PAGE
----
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A Call for More Statistical Thought?

This article from Newsweek talks about what our science students really need to be learning. Here is a taste:

This column is about science education, but teachers and curriculum designers should click away now rather than risk apoplexy. Instead of making the usual boring plea for more resources for K–12 science (or, as it is now trendily called, STEM, for science, technology, engineering, and math), I hereby make the heretical argument that it is time to stop cramming kids’ heads with the Krebs cycle, Ohm’s law, and the myriad other facts that constitute today’s science curricula. Instead, what we need to teach is the ability to detect Bad Science—BS, if you will.

The reason we do science in the first place is so that “our own atomized experiences and prejudices” don’t mislead us, as Ben Goldacre of the London School of Hygiene & Tropical Medicine puts it in his new book, Bad Science: Quacks, Hacks, and Big Pharma Flacks. Understanding what counts as evidence should therefore trump memorizing the structural formulas for alkanes. …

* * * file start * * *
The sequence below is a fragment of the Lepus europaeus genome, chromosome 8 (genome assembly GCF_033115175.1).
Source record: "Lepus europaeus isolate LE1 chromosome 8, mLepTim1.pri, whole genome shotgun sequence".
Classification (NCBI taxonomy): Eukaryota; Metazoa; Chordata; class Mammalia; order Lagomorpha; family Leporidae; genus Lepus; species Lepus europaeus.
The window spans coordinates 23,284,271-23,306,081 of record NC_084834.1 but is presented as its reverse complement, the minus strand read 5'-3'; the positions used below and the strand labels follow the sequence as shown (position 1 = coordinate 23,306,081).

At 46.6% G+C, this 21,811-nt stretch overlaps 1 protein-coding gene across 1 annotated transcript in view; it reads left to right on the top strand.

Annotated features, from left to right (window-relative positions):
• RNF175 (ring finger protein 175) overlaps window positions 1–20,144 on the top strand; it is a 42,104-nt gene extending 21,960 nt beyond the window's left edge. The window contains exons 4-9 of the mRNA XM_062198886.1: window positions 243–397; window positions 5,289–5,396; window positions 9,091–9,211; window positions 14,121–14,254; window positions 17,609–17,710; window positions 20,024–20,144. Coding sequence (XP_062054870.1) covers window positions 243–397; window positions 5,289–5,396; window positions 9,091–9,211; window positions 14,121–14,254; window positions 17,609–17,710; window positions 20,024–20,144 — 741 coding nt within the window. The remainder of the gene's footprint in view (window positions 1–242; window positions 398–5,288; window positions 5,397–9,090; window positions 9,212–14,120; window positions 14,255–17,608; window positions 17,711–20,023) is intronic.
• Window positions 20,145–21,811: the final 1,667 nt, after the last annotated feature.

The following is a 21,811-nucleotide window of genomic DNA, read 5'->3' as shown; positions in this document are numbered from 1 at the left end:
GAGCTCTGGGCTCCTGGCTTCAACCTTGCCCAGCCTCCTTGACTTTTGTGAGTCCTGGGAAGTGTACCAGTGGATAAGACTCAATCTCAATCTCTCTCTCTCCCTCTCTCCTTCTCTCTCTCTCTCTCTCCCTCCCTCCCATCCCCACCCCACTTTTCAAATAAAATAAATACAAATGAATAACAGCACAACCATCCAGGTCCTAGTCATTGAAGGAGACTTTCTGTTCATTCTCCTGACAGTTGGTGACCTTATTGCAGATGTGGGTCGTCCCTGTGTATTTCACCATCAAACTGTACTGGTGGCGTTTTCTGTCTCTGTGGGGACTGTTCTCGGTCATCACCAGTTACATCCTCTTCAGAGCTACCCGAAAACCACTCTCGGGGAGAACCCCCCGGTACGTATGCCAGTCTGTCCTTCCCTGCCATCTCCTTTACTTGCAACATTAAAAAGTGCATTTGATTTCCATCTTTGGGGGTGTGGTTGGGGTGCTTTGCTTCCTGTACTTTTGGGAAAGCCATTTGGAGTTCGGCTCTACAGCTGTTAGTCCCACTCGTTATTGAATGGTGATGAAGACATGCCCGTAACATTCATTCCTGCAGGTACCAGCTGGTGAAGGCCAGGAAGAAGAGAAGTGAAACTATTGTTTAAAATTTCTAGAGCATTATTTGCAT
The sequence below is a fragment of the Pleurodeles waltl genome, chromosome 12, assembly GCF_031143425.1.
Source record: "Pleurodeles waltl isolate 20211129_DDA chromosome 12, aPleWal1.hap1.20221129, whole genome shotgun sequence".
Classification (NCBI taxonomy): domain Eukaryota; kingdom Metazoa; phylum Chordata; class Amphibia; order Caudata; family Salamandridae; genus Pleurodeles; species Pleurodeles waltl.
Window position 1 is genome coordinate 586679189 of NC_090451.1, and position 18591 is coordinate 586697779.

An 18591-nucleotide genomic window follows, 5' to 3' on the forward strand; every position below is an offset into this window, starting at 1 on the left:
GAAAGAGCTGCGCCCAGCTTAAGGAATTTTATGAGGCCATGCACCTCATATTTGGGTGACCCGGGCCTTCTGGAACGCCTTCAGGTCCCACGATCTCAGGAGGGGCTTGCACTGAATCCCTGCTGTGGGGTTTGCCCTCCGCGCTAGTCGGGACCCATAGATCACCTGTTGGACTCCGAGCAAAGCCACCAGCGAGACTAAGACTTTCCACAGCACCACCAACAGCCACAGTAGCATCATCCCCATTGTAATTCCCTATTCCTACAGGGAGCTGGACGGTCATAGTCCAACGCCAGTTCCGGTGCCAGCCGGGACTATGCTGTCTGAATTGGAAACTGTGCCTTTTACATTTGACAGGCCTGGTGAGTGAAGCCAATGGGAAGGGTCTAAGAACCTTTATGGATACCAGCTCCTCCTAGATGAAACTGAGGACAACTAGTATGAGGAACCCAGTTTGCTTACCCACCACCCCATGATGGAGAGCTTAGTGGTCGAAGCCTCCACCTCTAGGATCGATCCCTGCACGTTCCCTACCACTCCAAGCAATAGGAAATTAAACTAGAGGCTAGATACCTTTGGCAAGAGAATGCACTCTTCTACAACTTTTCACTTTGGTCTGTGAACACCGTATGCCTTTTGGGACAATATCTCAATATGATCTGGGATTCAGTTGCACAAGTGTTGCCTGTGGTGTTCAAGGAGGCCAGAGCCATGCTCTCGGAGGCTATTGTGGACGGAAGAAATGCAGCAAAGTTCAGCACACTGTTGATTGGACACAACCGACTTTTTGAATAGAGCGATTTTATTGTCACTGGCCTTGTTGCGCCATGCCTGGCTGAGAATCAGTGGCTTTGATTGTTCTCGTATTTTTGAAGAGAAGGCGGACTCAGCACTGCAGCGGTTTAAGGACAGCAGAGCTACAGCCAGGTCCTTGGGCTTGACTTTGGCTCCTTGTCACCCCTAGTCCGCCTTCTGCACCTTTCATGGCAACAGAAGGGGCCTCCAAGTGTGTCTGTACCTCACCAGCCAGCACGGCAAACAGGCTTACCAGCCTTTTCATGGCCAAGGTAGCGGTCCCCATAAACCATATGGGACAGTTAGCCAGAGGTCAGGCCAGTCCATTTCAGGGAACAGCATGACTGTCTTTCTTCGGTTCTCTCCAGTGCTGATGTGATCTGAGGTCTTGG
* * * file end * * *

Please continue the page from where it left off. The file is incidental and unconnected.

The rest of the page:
Few things mislead us more than failure to grasp simple statistical principles. …

The most useful skill we could teach is the habit of asking oneself and others, how do you know? If knowledge comes from intuition or anecdote, it is likely wrong. For one thing, the brain stinks at distinguishing patterns from randomness (no wonder people can’t tell that the climate change now underway is not just another turn in the weather cycle). … Science is not a collection of facts but a way of interrogating the world. Let’s teach kids to ask smarter questions.

Sounds to me like a call for adding statistical thought to the early science education of our students. This is also why programs like MythBusters, while fun, can be somewhat misleading. The science on the show are general samples of size one. Every once in a while the importance of variability is acknowledged, and sometimes they even take multiple observations to try to estimate the variability, or “noise” in the data. I love the show, and what they test, but I do wish they would read this article and add getting more data as a priority. They need not show every rep, just show an example or two, and comment on how many reps they did. Sure, the cost would be prohibitive in some cases, but doing this when they can would teach their viewers something valuable about the scientific process: You need data to make conclusions, and more data is better if it is gathered well!

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